Oriza L. Legrand – Muguet Fleuri

source: fragrantica.com

Muguet Fleuri is Oriza L. Legrand‘s latest offering, released just in time for 1 May, a day called La Fête du Muguet when the good folk over in France give one another muguet (or lily-of-the-valley) to wish one another happiness for the spring season. I’m a fan of the brand, having paid it a visit when I was holidaying in Paris last December, on Kafkaesque’s recommendation of Chypre Mousse. I don’t give compliments freely, but it suffices to say that I bought Chypre Mousse the very same day that I smelt it, a mere 4 hours after I first smelt it. To me, it’s a minty matcha latte, and it is unique on the market, which is rare of many fragrances nowadays. I have yet to write a full review of it, because honestly, I find it difficult to capture its beauty in words, being the metamorphic creature that it is. One day, the words will click, and I’ll pen something down. For now, though, allow me to share my thoughts on Muguet Fleuri, which somehow seems to be easier to talk about!

© The Smelly Vagabond The very dapper and friendly Franck of Oriza L. Legrand

© The Smelly Vagabond
The very dapper and friendly Hugo of Oriza L. Legrand

source: lisapapineau.blogspot.com

Muguet Fleuri is straight up lily-of-the-valley. It opens bracingly fresh and very soapy indeed, and in my mind the image of a fresh-faced Audrey Hepburn in her bridal gown pops up. Muguet Fleuri possesses a dewy, semi-aquatic floral vibe from the get-go, and is very unfussy indeed, choosing to forgo embellishments for pure, unadulterated beauty.

Ever since the reformulation of Christian Dior‘s Diorissimo due to restrictions placed on hydroxicitronellal, true-to-life muguet scents have been hard to come by, but I reckon Muguet Fleuri comes pretty close. Being the proud owner of vintage houndstooth Diorissimo, I decided to wear them side by side to see how they fared. I found the opening of Diorissimo to be creamier than that of Muguet Fleuri, which was green in a mildly grassy sort of way. The Muguet Fleuri also displayed more of a cucumber-melon quality in its opening movement. I thought Diorissimo packed a heftier punch than Muguet Fleuri did. Otherwise, they were pretty much similar, and I only mildly preferred vintage Diorissimo over Muguet Fleuri.

source: theperfumemagazine.com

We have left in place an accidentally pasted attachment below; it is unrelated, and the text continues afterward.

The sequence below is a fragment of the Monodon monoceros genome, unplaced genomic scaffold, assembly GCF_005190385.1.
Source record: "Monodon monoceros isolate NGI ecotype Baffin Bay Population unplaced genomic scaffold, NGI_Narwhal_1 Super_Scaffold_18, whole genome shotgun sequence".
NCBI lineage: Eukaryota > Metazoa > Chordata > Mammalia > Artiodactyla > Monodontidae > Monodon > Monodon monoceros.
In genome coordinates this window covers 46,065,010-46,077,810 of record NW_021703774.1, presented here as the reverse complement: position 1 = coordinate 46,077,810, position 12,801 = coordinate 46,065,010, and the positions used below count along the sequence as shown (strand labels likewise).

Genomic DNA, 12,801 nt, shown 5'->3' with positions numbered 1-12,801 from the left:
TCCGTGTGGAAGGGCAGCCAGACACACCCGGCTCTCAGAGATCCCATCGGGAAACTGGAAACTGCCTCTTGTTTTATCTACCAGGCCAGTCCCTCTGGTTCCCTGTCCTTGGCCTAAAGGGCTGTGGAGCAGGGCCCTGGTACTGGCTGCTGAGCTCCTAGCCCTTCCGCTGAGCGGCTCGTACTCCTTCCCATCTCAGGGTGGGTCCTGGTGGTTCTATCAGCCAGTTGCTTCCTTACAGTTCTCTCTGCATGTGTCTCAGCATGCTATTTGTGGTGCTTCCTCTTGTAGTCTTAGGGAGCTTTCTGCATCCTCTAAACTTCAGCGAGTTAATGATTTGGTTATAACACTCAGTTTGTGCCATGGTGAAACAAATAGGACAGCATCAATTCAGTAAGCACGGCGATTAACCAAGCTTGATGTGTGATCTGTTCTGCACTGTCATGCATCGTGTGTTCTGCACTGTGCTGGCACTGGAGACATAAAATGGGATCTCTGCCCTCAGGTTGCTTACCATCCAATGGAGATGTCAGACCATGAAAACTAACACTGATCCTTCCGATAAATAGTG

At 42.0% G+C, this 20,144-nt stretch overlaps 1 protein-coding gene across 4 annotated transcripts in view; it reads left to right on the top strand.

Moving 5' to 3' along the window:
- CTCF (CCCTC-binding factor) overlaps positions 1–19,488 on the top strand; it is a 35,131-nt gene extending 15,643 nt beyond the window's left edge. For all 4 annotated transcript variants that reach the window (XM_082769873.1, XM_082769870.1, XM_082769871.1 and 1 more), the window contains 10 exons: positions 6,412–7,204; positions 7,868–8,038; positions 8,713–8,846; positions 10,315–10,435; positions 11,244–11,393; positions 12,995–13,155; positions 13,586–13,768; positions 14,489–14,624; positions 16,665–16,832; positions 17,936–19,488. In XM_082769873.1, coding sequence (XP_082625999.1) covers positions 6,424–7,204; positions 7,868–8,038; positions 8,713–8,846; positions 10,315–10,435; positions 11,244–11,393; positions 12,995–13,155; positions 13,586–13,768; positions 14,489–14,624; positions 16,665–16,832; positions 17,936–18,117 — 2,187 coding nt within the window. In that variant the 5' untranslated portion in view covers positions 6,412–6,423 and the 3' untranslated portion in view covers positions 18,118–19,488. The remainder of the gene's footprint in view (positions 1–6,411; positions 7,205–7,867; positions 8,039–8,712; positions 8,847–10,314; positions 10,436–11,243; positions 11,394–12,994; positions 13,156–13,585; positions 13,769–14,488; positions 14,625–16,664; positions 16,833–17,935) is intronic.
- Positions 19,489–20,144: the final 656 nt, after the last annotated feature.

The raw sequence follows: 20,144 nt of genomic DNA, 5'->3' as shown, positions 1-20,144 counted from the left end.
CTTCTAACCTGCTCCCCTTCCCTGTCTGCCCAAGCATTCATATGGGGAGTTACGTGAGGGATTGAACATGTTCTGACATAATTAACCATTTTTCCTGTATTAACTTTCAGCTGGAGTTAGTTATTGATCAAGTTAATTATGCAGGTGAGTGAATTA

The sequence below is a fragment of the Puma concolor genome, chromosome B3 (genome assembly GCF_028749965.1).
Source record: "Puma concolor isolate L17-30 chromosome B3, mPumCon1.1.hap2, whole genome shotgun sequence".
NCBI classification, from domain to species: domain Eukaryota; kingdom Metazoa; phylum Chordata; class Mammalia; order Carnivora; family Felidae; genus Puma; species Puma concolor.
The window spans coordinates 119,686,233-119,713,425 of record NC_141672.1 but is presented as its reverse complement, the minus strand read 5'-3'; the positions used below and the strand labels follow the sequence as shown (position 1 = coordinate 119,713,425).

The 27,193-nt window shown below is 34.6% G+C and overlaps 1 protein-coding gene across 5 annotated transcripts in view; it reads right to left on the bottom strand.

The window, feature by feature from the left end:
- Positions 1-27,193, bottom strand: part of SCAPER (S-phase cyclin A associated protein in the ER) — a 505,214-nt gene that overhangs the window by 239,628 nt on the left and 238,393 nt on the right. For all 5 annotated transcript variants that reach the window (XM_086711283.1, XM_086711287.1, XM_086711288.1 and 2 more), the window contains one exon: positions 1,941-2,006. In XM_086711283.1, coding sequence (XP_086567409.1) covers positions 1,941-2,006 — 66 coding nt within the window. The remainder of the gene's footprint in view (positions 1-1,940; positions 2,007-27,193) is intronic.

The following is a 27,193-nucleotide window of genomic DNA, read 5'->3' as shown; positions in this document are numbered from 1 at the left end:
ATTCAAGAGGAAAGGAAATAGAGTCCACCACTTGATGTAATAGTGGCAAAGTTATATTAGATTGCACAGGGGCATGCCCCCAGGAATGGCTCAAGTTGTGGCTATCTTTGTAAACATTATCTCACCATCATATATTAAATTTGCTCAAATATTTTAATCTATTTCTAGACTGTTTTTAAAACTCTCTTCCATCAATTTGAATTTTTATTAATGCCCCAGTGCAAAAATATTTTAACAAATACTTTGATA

About 2 hours in, Muguet Fleuri developed the astringent, polleny, and papery effect that white orchids scents are wont to develop. By this time, the aquatic notes had all but disappeared. In fact, I found this stage to be more reminiscent of the actual flowers when smelt close up, with nose pressed against the flowers instead of at a distance. If that was the effect that they were gunning for, they certainly achieved it. In contrast, Diorissimo decided to go down the civet path, dirtying up the pretty flowers while retaining more of the notes from the opening segment. I didn’t really prefer one over the other at this point, because I felt that both made sense in their own right, with Muguet being vintage in a powdery floral manner and Diorissimo harkening back to the past through its infusion of civet.

source: zazzle.com

Later on, past the 4 hour mark, Muguet Fleuri was a light, sheer, powdery veil of a skin scent whilst the Diorissimo had pretty much disappeared. Well, I can’t say I expected much longevity from either – that’s how lily of the valley scents tend to behave on my skin, which is a floral guzzler.

My verdict? I’d say that while Muguet Fleuri clearly pays homage to Diorissimo, it is able to stand on its own as a solid muguet fragrance. Given the reformulations that have occurred to Diorissimo, I’d say that Muguet Fleuri would make a very good alternative if you’re a fan of the other. Unfortunately, I have never had the cash to splurge on a limited edition bottle of Guerlain‘s Muguet, so I can’t say how they compare.

© The Smelly Vagabond Happy winner of an amazing draw!

© The Smelly Vagabond
Happy winner of an amazing draw!

[Disclaimer, of sorts]: I was the happy winner of a very generous giveaway hosted by Kafkaesque and offered by the good messieurs of Oriza L. Legrand, Hugo and Franck. I was technically not a proper winner, having come in at number 16 when the draw was for 15 winners, but by some stroke of luck someone hadn’t contacted Kafkaesque with his/her details by the stipulated deadline. I then jumped at the offer when Kafkaesque very kindly emailed me to let me know that I was next on the list. Zooks hurrah! I was expecting a 10ml travel spray of Muguet Fleuri, but somehow ended up with Foin Fraîchement Coupé and Vetiver Royal Bourbon, which I have briefly worn as well, and found to be quality offerings. In fact, I think there’s something very special about the former, because it strangely reminds me very much of Johnson & Johnson baby powder with a heliotrope touch, but more on that next time. Yummy.